Eileen was unsurprised when I arrived home after my second wedding and said, fuck it, it’s our anniversary, let’s go out! We had left up in the air since I have been so frazzled about stuff lately and wasn’t sure how yesterday was going to go.
It all went fine.
The piano tuner got there in time to tidy up the piano for the visiting pianist. Although I still heard a couple of out of tune moments. At least I think I did.
The visiting pianist at the first wedding was very friendly and played well. He began with a slow movement by Beethoven. It was instructive to me to see how people basically ignored the beautiful sounds he was making. He also played a lovely Chopin piece. I play both of these pieces and found it very interesting to hear another person’s interpretation. He interspersed classical pieces with standards like “Fly me to the moon.” He seemed to be playing straight from charts (as we say…. that is, he wasn’t improvising but instead played what was written even on the standard tunes). I could be wrong about that since I didn’t scrutinize him constantly but did some other stuff like put the hymns up on the hymn board.
At the end of the prelude, he asked me if I could “doodle” until the bridal party was ready.
Doodle I did.
The place was pretty full. I had pointed out earlier to my boss that the hymn number for “Now Thank We All Our God” was the number for a slightly less familiar version of the hymn. She asked me if it was the Lutheran one. I replied that all versions of this tune are Lutheran (maybe not exactly true but the hymn is of Lutheran origin). She said let’s go with what’s in the bulletin. I said, you da boss.
The congregation sang the two hymns well. That’s always satisfying to me.
After the exit music, I noticed the pianist standing near the piano. According to my instructions he was going to do post exit music. He looked at me. I looked at him. I said do you want to play? He indicated that I should play. I said, let me know if you want to play and began doodling.
Unfortunately I was not prepared (warned?) for this moment and had to scramble a bit. I improvised until I could pull out some Buxtehude.
The bride and the groom meanwhile had returned to dismiss the congregation. This usually takes quite a bit of time. I judged the energy would benefit if I kept wailing away at the organ and did so.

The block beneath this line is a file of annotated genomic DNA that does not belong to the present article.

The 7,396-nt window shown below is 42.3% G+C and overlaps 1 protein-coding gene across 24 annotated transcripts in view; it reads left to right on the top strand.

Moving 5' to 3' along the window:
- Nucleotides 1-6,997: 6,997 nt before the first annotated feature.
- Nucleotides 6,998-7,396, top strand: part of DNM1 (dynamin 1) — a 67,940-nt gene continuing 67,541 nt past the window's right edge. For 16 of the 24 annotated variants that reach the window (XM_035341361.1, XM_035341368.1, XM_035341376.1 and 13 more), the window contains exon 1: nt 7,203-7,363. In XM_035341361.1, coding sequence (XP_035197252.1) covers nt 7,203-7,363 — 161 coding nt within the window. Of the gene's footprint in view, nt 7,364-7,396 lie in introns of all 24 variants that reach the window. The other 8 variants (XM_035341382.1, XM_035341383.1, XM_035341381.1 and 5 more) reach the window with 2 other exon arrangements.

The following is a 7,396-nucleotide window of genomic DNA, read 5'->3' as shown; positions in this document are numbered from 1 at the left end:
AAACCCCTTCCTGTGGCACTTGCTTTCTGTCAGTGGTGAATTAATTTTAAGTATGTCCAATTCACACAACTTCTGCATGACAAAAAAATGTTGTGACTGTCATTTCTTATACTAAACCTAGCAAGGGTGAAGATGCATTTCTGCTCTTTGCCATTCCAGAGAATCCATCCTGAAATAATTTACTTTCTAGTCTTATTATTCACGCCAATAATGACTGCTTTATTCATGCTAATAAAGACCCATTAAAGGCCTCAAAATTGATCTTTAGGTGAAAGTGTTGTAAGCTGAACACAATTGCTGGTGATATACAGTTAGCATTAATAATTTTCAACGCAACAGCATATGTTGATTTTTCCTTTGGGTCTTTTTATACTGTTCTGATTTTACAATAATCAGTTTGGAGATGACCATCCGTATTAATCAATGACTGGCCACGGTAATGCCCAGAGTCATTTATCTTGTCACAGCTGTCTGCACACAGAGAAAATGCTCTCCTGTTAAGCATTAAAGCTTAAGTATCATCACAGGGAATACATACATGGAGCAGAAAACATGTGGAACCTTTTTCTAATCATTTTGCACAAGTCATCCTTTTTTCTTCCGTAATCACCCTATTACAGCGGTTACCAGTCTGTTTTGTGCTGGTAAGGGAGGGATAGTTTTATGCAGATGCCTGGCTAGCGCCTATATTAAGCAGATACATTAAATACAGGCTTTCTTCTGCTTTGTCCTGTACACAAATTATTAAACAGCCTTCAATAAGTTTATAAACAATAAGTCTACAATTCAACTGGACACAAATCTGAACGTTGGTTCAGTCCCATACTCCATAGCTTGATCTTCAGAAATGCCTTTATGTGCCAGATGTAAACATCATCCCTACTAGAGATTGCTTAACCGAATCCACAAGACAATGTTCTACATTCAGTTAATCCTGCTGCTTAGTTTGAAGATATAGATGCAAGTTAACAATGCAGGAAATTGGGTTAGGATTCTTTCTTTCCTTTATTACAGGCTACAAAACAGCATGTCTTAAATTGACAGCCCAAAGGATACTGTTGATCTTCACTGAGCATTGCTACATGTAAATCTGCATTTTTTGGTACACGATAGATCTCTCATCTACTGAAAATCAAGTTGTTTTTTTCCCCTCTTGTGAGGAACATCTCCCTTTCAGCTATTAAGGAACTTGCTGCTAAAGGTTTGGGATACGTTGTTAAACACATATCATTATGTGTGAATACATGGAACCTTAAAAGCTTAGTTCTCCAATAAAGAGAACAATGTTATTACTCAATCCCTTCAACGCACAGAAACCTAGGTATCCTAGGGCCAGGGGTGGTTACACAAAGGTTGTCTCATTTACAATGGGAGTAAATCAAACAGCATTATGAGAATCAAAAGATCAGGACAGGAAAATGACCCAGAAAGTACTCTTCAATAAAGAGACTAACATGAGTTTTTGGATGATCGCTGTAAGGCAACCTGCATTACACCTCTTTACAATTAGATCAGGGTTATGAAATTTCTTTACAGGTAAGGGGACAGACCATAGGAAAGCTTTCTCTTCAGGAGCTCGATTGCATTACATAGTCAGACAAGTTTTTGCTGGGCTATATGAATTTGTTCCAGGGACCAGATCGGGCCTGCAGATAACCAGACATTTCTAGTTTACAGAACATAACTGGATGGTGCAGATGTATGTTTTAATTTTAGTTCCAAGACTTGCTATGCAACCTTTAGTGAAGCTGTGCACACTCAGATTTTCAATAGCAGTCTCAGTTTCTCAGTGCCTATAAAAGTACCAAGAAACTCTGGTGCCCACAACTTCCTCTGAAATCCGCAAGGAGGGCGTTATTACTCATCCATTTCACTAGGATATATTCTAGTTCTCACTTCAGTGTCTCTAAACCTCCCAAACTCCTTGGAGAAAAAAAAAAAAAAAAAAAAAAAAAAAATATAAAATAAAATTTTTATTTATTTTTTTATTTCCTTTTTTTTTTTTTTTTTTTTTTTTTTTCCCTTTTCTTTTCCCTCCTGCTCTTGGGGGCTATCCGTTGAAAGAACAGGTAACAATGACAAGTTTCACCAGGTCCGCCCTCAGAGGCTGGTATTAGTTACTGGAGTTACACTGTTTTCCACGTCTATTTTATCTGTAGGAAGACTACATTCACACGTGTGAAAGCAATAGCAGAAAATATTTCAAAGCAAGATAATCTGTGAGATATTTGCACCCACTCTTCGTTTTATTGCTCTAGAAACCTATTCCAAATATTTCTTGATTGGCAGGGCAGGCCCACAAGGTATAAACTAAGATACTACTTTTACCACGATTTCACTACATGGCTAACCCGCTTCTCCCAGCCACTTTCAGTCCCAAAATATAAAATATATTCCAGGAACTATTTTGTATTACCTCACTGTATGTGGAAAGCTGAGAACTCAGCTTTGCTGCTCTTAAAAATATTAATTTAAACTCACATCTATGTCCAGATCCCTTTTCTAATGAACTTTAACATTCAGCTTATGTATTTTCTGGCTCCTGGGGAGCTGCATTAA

As I was playing, someone brought an envelope with my fee in it.
The afternoon wedding was a bit different. I didn’t know anyone there.
In the morning I had recognized not only the couple but several of their guests.
I tilted the console at Dimnent so I could see the wedding party and bided my time while the string quartet played the usual wedding stuff. They were pretty good, but I thought I heard some odd notes from time to time. Maybe it was just the arrangements they were using.
I had sweated a bit over the basic “Trumpet Voluntary” one plays at weddings these days. This is one that is variously attributed to Clarke or Purcell. I changed versions. Actually I returned to the old pompous version which is not quite in the spirit of the way I hear the music, but fut the whuck.
I played this at both weddings and it went fine. At the second wedding I had been asked to play Widor’s Toccata as the room emptied. I did so and it went well. But when I finished I looked out and the room was still half full of guests. Very quiet guests.
Yikes. I began improvising. My organ music was several feet away so I had to play music in my wedding folder or improvise. I filled up the time with Bach harpsichord pieces on the organ (I usually play them on the piano at weddings and have them in the folder). I interspersed improvisations. Having a few more sounds to choose from on the larger organ at Dimnent made this fun.
Again I got paid.